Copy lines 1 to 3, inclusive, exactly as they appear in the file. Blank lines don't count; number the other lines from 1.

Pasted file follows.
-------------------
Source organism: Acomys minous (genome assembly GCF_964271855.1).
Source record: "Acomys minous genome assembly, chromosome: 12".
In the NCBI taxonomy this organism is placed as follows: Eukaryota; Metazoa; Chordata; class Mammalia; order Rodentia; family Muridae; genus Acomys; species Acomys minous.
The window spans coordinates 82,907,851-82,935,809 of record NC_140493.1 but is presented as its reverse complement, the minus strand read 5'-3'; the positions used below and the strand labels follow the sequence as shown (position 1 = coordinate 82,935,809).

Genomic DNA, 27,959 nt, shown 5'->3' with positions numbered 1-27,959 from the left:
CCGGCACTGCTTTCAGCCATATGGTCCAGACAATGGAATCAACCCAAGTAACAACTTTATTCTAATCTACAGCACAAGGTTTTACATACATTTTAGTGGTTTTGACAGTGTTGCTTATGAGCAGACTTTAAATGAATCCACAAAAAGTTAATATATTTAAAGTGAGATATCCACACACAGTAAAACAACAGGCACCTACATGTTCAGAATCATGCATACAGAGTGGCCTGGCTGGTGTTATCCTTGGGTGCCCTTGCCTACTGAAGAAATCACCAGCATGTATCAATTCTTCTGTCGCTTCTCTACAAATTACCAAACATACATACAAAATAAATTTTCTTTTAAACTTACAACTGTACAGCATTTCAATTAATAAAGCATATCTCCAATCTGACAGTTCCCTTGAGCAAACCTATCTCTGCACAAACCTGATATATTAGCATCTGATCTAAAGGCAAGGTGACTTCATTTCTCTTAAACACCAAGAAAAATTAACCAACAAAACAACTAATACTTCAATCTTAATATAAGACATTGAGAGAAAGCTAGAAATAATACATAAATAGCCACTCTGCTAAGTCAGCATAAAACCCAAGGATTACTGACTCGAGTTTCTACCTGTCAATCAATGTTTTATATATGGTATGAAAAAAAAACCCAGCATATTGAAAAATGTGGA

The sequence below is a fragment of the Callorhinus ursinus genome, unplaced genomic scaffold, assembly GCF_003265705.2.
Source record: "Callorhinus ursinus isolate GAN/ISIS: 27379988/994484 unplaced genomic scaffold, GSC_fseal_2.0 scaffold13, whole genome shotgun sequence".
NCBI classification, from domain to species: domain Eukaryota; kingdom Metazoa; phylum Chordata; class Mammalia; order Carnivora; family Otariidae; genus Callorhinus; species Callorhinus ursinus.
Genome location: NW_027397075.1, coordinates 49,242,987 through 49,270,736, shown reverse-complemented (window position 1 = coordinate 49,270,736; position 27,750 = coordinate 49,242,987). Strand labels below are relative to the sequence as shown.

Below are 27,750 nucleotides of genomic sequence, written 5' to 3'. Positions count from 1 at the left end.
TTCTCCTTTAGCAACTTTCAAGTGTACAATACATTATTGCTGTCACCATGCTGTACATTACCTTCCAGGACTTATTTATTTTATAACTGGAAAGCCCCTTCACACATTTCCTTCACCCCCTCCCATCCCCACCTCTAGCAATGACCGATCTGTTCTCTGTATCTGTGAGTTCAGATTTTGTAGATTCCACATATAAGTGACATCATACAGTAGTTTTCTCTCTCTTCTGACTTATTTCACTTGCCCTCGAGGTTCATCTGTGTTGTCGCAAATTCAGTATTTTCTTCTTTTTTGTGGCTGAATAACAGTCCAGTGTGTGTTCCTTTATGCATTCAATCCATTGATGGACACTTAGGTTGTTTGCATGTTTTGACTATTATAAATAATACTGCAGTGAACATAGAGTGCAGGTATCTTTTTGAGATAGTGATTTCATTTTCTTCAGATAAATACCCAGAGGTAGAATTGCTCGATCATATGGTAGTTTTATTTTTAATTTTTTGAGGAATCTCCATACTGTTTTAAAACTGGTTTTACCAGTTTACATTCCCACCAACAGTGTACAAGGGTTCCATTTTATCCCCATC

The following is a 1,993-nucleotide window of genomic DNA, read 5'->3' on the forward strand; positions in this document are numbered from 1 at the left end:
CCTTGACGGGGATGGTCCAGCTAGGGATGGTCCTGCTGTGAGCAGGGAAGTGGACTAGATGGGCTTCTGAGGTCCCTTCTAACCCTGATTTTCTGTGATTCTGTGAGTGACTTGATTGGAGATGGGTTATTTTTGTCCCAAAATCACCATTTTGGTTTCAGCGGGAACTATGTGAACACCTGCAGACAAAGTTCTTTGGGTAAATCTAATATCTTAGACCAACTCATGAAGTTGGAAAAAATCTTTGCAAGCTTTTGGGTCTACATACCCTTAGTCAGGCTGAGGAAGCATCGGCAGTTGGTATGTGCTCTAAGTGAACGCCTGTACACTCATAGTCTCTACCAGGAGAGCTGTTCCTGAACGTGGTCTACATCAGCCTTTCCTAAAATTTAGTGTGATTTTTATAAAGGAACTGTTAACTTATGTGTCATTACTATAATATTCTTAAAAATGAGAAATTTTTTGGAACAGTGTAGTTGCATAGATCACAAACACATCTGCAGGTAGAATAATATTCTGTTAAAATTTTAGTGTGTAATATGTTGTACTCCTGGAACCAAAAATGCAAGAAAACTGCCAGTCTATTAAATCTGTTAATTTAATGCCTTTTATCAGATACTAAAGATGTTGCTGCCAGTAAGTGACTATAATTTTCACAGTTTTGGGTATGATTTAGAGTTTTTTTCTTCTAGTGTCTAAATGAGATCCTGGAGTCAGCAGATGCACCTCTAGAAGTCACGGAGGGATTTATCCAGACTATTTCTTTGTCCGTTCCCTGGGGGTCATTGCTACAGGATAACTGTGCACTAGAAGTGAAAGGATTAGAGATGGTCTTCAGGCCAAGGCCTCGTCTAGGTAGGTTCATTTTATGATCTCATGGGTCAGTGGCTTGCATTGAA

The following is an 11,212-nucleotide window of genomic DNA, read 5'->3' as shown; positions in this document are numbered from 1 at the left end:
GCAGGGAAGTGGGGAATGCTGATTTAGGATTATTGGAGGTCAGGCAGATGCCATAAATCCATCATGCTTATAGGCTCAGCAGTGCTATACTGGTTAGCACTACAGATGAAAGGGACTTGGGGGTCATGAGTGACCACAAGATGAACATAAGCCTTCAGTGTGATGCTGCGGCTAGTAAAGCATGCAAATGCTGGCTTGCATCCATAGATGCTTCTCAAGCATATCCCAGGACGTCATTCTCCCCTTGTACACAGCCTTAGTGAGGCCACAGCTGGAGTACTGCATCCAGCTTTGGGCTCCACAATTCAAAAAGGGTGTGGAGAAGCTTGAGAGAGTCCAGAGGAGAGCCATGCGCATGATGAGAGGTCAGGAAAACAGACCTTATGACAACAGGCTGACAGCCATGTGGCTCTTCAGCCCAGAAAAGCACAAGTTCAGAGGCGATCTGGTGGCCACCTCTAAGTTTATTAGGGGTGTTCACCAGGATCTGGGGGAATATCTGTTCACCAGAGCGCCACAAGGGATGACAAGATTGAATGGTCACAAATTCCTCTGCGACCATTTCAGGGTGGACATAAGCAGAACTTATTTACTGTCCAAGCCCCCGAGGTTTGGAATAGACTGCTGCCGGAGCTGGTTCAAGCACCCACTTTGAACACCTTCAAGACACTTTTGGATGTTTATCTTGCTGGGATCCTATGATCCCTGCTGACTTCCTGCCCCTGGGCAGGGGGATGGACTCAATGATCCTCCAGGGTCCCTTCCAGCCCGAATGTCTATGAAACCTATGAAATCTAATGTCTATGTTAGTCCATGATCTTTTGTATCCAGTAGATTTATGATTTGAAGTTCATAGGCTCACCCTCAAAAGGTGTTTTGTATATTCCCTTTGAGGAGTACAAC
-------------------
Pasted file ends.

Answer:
Source organism: Acomys minous (genome assembly GCF_964271855.1).
Source record: "Acomys minous genome assembly, chromosome: 12".
In the NCBI taxonomy this organism is placed as follows: Eukaryota; Metazoa; Chordata; class Mammalia; order Rodentia; family Muridae; genus Acomys; species Acomys minous.